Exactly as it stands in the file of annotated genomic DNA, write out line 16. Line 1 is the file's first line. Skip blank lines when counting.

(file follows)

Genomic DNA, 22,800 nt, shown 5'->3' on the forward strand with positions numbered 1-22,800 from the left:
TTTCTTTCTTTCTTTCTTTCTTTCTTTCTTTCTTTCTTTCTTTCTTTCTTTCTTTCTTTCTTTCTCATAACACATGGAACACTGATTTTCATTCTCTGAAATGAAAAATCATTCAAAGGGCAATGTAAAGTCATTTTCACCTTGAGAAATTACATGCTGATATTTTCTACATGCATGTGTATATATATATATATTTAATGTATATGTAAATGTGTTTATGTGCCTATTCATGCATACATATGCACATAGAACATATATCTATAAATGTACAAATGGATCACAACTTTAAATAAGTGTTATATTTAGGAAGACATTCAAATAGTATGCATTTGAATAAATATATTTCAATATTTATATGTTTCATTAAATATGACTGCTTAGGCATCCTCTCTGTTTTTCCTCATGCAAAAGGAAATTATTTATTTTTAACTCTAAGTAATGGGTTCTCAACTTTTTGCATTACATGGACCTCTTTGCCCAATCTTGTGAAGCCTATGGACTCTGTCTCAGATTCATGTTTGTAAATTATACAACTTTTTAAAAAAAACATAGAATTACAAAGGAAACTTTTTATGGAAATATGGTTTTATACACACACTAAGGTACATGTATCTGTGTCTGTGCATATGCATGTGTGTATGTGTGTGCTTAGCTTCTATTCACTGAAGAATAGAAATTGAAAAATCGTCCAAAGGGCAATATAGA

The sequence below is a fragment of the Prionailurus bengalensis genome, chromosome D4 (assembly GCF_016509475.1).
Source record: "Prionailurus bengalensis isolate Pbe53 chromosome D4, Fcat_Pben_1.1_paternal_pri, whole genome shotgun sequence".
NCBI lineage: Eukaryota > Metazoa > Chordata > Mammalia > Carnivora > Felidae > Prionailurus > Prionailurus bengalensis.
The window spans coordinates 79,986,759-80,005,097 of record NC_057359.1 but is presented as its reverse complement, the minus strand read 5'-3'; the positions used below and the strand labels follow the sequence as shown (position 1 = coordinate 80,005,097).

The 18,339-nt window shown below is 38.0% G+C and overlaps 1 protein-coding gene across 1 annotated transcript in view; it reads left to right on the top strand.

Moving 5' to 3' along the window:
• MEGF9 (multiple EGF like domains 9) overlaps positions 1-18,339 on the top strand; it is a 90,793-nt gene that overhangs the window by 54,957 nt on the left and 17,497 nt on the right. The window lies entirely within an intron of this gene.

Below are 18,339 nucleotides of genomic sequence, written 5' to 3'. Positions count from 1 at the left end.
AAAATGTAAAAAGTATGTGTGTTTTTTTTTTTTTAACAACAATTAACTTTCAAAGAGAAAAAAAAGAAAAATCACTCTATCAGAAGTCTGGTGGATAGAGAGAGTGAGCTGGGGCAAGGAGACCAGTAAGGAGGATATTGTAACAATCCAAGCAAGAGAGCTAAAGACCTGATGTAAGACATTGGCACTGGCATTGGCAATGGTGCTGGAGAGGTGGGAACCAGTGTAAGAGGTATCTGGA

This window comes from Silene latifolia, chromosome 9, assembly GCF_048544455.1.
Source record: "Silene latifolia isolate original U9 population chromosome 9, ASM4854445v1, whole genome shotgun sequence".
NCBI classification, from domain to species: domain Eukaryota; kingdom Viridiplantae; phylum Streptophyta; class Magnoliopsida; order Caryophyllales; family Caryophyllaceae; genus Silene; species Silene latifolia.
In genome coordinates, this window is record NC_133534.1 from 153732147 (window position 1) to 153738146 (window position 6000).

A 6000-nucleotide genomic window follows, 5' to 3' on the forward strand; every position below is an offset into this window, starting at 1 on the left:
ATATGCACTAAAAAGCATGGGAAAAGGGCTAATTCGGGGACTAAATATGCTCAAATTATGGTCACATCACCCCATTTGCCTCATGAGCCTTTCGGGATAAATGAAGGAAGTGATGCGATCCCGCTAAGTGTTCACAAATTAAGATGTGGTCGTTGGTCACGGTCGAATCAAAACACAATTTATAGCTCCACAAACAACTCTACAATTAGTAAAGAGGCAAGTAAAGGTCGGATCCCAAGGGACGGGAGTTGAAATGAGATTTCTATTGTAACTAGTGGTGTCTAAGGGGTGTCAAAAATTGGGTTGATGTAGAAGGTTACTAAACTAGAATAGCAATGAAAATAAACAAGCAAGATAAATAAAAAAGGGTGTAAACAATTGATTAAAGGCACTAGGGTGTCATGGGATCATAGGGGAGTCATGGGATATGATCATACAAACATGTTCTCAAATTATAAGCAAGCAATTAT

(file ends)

A 6000-nucleotide genomic window follows, 5' to 3' on the forward strand; every position below is an offset into this window, starting at 1 on the left: